The underuse of Jaclyn Sawicki will be a talking point. Sawicki was arguably Canada's best player against Argentina (I say arguably because, well, she did have a hat trick), played both regularly and effectively for Canada during the qualifying campaign, and has also delivered the goods for both the University of Victoria and the Vancouver Whitecaps W-League team. But she did not get so much as an appearance for Canada in their two biggest matches against Norway and North Korea, not even when the team was crying out for a ball-moving, shifty offensive midfielder. Combined with leaving off U-20 star and promising senior national team performer Amelia Pietrangelo, Oliveiri's selections will lead to a lot of head-scratching. Olivieri may be an exceptional young coach, but there's no replacement for experience and he simply didn't have it at any serious level.
Most players were individually fine but a lack of familiarity showed with passes to nowhere under pressure and an inability to judge each other's speed. Not all the players were up to the mark technically. Fullback continues to be a weakness. Christine Exeter scored Canada's goal of the tournament against North Korea: she did a simply remarkable job catching a pass with her back to goal, using one touch to curl the ball towards the centre of the park while turning off her defender, and finishing excellently. However, while that strike was truly a thing of beauty, she lacked the refinement to employ it consistently and spent most of her time on the field trying to batter down defenders Even Pellerud style. I was not wholly impressed, although the raw material for a quality player is there. I have a natural fear of seeing brute-force players in an otherwise technical lineup; bad memories of a development system that prioritized athleticism over skill and set the Canadian women's program back for a decade.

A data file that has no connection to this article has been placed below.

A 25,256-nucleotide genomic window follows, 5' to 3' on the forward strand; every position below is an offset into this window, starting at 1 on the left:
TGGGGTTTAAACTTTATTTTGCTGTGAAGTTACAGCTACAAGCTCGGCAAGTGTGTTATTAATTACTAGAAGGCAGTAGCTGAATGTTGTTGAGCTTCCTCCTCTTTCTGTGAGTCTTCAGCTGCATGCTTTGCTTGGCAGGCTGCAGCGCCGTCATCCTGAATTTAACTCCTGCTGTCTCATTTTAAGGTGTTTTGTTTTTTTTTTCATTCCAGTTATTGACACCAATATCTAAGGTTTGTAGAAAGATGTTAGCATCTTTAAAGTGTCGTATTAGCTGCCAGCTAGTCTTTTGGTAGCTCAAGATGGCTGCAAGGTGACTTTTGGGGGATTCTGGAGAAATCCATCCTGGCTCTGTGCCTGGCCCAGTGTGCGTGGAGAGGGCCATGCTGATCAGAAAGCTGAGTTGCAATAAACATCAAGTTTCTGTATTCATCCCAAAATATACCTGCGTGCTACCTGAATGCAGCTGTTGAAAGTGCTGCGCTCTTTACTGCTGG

Then again, there were other players such as Christabel Oduro who were full of tricks with the ball at their feet but never went anywhere with them. This is a relatively new problem for Canada to have, and not a bad one; experience and quality coaching could turn such players into real dominant forces.
Even criticisms of the players have to be couched in such positive terms because, again, the players are generally of quite a high standard. When players like Oduro and Exeter who stood out as needing work still have such obvious ability, that's a good sign for your grass-roots development. The trick now is developing a structure and acquiring the coaching that will let those players iron out the flaws in their game and meet their potential, and it is there that Canada sometimes falls flat.
Canada suffered in Japan and has much to learn: once again, there is a need to emphasize coaching beyond the "senior national team head coach" level and ensure there are quality, experienced teachers all the way down. It certainly would have been helpful if the players could spend more time together, although that's not entirely within the CSA's control; still, the U-20 women played not a single game between qualifying in March and this tournament, and more of an effort could have been made. These problems are structural and will haunt Canada if they continue.
But at least the players are there. We can take that rather comforting fact away: Canada is no longer being left behind technically.